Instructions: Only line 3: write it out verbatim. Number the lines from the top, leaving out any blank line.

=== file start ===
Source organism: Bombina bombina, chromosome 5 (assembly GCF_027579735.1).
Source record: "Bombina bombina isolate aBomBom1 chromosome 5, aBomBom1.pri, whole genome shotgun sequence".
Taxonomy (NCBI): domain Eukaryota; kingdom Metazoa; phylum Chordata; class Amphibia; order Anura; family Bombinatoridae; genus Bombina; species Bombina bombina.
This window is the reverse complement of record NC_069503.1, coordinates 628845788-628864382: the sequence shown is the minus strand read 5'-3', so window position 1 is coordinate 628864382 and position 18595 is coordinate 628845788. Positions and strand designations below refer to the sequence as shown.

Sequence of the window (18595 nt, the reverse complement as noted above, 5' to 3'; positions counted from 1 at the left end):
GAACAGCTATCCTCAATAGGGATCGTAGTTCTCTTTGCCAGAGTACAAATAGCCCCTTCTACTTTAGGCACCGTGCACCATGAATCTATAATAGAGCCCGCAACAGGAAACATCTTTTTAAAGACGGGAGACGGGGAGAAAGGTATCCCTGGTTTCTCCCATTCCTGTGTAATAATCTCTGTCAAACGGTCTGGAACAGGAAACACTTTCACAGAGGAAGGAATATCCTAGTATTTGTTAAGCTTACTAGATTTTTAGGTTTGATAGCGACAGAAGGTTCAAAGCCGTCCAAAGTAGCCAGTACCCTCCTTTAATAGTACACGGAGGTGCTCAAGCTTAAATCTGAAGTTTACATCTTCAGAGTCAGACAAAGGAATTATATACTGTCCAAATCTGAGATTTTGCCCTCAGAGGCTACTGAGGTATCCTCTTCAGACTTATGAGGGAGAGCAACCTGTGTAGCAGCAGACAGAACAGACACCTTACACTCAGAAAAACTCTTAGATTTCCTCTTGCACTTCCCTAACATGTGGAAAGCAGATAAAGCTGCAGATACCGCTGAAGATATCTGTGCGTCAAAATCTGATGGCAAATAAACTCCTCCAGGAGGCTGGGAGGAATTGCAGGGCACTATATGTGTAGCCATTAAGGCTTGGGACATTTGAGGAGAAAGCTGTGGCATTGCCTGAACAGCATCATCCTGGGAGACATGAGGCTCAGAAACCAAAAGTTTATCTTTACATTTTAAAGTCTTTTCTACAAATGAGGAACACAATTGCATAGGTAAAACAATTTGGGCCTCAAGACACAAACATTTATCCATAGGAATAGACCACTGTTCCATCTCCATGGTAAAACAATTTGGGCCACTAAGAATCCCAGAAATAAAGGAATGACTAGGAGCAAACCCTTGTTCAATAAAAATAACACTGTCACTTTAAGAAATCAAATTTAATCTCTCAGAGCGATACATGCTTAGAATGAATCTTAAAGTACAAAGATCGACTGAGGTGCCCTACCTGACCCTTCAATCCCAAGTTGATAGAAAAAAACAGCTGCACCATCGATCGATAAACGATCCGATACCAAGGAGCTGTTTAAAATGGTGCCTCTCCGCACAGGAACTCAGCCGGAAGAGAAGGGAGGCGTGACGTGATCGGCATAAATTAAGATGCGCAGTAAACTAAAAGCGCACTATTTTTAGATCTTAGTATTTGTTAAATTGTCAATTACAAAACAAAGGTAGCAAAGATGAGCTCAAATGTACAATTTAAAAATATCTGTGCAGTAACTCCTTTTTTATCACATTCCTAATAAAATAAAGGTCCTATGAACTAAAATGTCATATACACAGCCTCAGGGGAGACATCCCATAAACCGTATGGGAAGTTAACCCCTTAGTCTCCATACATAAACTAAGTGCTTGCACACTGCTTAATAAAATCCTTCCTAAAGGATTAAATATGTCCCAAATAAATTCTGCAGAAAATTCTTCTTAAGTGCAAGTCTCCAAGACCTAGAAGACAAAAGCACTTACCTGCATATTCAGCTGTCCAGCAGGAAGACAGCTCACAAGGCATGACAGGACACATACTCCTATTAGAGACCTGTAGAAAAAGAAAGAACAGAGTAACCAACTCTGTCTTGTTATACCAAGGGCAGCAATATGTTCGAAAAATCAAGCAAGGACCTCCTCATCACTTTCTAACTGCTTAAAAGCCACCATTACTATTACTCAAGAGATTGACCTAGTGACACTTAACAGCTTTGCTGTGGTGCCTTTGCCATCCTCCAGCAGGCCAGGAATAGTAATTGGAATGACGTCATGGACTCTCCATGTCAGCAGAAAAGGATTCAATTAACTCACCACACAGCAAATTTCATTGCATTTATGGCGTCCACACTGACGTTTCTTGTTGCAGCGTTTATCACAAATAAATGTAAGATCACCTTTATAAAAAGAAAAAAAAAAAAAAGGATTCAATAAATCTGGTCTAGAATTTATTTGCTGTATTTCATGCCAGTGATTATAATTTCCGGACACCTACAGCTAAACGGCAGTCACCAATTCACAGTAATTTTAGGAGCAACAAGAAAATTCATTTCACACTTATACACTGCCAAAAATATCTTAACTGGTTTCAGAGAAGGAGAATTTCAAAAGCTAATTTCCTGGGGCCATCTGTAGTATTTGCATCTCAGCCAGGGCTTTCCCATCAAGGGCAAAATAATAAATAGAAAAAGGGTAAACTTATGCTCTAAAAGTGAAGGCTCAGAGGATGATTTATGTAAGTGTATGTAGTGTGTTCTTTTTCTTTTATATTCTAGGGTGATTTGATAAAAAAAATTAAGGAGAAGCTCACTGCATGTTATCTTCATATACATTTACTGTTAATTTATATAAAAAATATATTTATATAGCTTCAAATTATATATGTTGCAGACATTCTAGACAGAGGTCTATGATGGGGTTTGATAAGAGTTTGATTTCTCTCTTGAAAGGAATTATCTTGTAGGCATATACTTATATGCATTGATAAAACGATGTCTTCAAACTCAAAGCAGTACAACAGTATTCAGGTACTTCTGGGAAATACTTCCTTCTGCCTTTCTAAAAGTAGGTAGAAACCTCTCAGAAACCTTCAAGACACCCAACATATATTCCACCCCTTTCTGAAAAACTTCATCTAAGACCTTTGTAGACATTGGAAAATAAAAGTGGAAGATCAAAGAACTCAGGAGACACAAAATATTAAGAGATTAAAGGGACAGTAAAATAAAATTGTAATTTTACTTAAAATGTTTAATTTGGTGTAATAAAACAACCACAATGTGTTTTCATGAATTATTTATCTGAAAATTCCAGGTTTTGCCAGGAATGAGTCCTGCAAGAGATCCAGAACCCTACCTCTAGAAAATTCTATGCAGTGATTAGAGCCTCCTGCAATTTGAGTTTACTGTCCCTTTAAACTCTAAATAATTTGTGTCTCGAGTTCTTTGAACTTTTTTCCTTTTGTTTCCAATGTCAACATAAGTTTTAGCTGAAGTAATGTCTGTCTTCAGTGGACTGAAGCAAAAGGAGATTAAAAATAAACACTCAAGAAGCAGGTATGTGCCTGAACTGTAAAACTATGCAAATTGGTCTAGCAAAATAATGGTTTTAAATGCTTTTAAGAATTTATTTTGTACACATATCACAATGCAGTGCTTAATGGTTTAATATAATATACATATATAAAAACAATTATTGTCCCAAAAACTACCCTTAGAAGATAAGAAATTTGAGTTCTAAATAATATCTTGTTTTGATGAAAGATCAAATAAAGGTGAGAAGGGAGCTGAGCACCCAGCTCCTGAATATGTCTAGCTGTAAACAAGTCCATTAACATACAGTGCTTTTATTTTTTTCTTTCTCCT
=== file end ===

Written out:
Taxonomy (NCBI): domain Eukaryota; kingdom Metazoa; phylum Chordata; class Amphibia; order Anura; family Bombinatoridae; genus Bombina; species Bombina bombina.